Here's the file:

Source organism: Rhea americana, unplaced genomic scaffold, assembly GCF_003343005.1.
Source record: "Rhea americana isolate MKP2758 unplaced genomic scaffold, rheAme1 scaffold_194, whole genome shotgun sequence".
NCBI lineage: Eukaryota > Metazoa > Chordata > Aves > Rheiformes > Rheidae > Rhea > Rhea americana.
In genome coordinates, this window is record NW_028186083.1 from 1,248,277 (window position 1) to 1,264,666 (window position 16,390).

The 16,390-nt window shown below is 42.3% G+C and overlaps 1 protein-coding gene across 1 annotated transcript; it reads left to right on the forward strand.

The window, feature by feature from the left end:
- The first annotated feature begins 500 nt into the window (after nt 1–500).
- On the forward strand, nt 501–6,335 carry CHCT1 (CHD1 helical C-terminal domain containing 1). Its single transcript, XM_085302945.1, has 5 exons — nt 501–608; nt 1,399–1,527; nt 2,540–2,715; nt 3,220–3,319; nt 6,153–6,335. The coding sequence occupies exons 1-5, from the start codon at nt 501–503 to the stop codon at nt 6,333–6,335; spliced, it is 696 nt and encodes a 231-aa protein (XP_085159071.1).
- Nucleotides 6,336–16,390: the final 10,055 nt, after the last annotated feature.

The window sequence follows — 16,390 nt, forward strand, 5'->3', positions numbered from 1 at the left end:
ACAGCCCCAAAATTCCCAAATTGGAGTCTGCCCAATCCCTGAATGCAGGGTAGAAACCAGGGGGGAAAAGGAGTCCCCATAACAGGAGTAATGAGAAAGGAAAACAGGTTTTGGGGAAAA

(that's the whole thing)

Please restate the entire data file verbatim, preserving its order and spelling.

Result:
Source organism: Rhea americana, unplaced genomic scaffold, assembly GCF_003343005.1.
Source record: "Rhea americana isolate MKP2758 unplaced genomic scaffold, rheAme1 scaffold_194, whole genome shotgun sequence".
NCBI lineage: Eukaryota > Metazoa > Chordata > Aves > Rheiformes > Rheidae > Rhea > Rhea americana.
In genome coordinates, this window is record NW_028186083.1 from 1,248,277 (window position 1) to 1,264,666 (window position 16,390).

The 16,390-nt window shown below is 42.3% G+C and overlaps 1 protein-coding gene across 1 annotated transcript; it reads left to right on the forward strand.

The window, feature by feature from the left end:
- The first annotated feature begins 500 nt into the window (after nt 1–500).
- On the forward strand, nt 501–6,335 carry CHCT1 (CHD1 helical C-terminal domain containing 1). Its single transcript, XM_085302945.1, has 5 exons — nt 501–608; nt 1,399–1,527; nt 2,540–2,715; nt 3,220–3,319; nt 6,153–6,335. The coding sequence occupies exons 1-5, from the start codon at nt 501–503 to the stop codon at nt 6,333–6,335; spliced, it is 696 nt and encodes a 231-aa protein (XP_085159071.1).
- Nucleotides 6,336–16,390: the final 10,055 nt, after the last annotated feature.

The window sequence follows — 16,390 nt, forward strand, 5'->3', positions numbered from 1 at the left end:
ACAGCCCCAAAATTCCCAAATTGGAGTCTGCCCAATCCCTGAATGCAGGGTAGAAACCAGGGGGGAAAAGGAGTCCCCATAACAGGAGTAATGAGAAAGGAAAACAGGTTTTGGGGAAAA